And why is it Canada takes a warm and friendly relationship with Israel even as it’s leadership authorizes the shooting and deaths of Palestinians because they won’t sit still and shut up about the recent past -70 years – which is my lifetime on earth.

    Is it because Canadians who often think of themselves as moderate, environmentally sensitive human beings who believe in freedom for everyone, are today caught up in a mad anger over pipelines.

    Yes, pipelines that will release earth destroying greenhouse gasses, but for some reason we refuse to even acknowledge that reality.

    Of course, that “some reason” being our perceived personal gain from the economic benefits of the pipeline, which is devoid entirely of any thought to the environmental damage it will impose on our children, grand-children, etc.

    I raise the pipeline because much like the crisis playing out in Gaza and environs Canadians appear to be opting to ignore the hard road of thinking through what Israel is doing to the Palestinians just as we want to ignore he science that tells us we are killing ourselves and our offspring.

    Perhaps what it all adds up to is a salute to money and it’s ability to dissuade us from the correct path by painting the other option as more positive and certainly less onerous, a hurdle good consumers see a way around.

    That, and of course, our lack of leadership on such issues , which has been handed over pretty much to the Americans to explain to us.

    1. I don’t think we should underestimate our natural “tribal” tendancies. We see Israelis (many of the Israeli leaders and spokespersons, like Netanyahu are European or American) as “like us”. The Palestinians – swarthy, Muslim, etc. are “others”. I think this is a big challenge. A challenge for the Palestinians, and also a challenge for all of us.

  2. Gaza is adjacent to Egypt and has, at times, been under the control of Egypt. Israelis seem to have forgotten their own Bible stories. When Israelites were imprisoned in Egypt, their Lord sent Moshe (Moses) and his brother to tell the rulers to , “Let my people go”. The rulers of that day ignored the request. In the next step, the Lord of Israel created rivers of blood. The Israelis seem to have forgotten their bible and have been creating new rivers of blood by shooting Palestinian people. It is time for them to treat the people of Gaza as their spiritual ancestors wanted to be treated. Israel must start to let those people go.

  3. Thank you Peter for sharing your experience. The letter tells us all about the injustice and inequality in the Israeli apartheid society. The suffering of Palestinians continue as normal. Animals are loved more than Palestinians. What a shame and what a disgrace for all those who continue to support unconditionally the Israeli occupation, genocide and murders of innocent people. Bigots like US, UK, the Arab world dummies and of course our beloved Canada show no mercy to Palestinians. Are they not enough humans for you?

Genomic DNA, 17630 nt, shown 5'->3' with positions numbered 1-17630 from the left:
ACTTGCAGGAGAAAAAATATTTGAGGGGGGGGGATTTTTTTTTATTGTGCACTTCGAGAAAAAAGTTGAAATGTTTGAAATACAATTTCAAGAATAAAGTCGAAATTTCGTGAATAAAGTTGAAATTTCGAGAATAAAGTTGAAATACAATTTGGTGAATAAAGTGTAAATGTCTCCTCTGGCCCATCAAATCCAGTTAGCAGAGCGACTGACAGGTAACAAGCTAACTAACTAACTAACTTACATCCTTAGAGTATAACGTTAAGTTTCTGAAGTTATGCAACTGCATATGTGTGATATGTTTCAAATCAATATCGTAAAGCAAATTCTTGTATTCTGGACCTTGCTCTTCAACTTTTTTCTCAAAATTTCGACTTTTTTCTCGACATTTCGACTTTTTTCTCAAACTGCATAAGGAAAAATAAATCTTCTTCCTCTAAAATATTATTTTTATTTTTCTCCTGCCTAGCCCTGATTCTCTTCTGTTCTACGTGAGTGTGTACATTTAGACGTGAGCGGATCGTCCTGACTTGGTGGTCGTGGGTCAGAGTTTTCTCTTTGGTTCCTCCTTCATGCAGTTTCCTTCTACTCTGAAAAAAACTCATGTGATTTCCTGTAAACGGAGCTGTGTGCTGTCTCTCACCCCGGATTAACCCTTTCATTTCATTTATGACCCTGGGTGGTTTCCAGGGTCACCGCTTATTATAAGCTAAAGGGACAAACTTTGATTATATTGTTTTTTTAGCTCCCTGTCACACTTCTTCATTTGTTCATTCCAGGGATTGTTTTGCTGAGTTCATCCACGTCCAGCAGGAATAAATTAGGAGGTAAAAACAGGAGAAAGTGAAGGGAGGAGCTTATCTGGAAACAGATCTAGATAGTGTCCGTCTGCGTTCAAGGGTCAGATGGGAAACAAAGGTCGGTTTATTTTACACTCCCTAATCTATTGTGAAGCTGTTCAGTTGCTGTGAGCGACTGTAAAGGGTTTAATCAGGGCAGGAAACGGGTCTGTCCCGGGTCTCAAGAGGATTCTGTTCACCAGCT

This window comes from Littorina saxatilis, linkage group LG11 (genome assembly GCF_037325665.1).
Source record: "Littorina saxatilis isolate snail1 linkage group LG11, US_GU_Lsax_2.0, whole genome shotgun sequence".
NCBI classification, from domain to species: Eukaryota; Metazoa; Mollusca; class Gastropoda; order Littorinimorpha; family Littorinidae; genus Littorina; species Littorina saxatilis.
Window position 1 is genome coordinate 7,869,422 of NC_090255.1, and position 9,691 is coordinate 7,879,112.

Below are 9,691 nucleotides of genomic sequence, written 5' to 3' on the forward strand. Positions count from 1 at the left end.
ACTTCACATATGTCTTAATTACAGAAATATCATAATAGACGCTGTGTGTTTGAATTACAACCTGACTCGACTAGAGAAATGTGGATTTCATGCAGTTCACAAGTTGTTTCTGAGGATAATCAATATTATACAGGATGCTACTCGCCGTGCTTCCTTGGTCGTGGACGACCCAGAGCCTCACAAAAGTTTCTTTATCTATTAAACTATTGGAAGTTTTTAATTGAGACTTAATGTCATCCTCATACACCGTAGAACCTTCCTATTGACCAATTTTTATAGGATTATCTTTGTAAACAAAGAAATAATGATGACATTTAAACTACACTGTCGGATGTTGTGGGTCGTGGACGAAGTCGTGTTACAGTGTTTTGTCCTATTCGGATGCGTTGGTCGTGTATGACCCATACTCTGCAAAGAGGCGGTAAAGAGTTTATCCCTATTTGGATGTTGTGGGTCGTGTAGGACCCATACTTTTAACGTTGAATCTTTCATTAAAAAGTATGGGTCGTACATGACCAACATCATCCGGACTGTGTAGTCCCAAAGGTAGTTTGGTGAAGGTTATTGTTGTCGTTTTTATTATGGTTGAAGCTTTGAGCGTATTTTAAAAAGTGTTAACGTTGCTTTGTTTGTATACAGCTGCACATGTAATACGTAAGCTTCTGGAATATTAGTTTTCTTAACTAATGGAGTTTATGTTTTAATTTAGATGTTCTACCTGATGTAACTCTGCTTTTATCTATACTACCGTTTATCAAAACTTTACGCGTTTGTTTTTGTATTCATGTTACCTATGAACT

How long Canada will keep its imbalance and blind backing of Israel‘s brutalities? How many more Palestinians need to be killed? How many will be too many for Canada to stand against this massacre? Canada show your humanity as a civilized, peace-loving nation that care for human rights.

    According to Israeli Minister “no one in Gaza is innocent”, so everyone is a victim. Would that mean that criminals win over humanity? If it is, then we all miserably failed.

  4. “They all feel the world has forgotten them.” Sadly, they’re under no illusion. I used to wonder how in Germany “good people” could have stood idly by. Gaza answers that question of Canadians.

    Thank you Peter. So thought provoking, and a beautiful expression of solidarity that treads under foot the evil of the siege of Gaza.

    As former Anglican Vicar of Gaza 25 years ago, I can attest that life there has only gone from bad to worse, to unimaginable.

    My hope, however faint, and prayer is that Gazans’ non-violent March of Return will cut like a two-edged sword into the Zionist conscience, or lack thereof, and the world’s.

  5. Dear Rana,

    There are many Canadians who think about you. People in Gaza in the past few weeks have led a heroic courageous popular struggle. You are determined to be free and live the life you deserve. This is inspiring. We, and the rest of the world, have not done enough to support your just struggle. However, history teaches us that people who fight for their dignity and rights, will eventually get that. As you fight for these basic human values, you are teaching us all how to be better human beings. For that, THANK YOU!

    Stay well, dear Rana with the rest of your class. We will not forget you in the this difficult time!

    1. Thank you for your heartwarming words. I know that with more supportive people like you, our world will eventually change. One day, even if I don’t witness it, I know that my people will gain their freedom and right to self determination like people elsewhere.

  6. Dear Rana, I was moved by your heartfelt letter and just want you to know that I and many Canadians stand in solidarity with you and your fellow Palestinian brothers and sisters. Sadly on the other hand our Prime Minister continues to stand on the side of Israel for obvious political reasons. I hope in my life time we will see justice and freedom for all Palestinians.

    Take care and stay safe!

    1. Tanya,
      Thank you for your kind message. Please know that I’m someone who believes in every little effort made to educate people on the truth. I realize that western media is biased towards Israeli occupation, something which makes it hard for the general public to follow up on what is happening in Palestine. But, I also acknowledge that change is a long process in which every small step counts. You and other great Canadians can do so much just to educate people on what is happening here in my forgotten part of the world. History has taught us that ordinary people are behind every great change in this world. I must say that my people appreciate and admire every effort other people make to support our just cause. They demand their right to live in freedom and dignity.
      Thank you again for your message and I hope one day we all celebrate love, peace and justice together.

      Love from Palestine,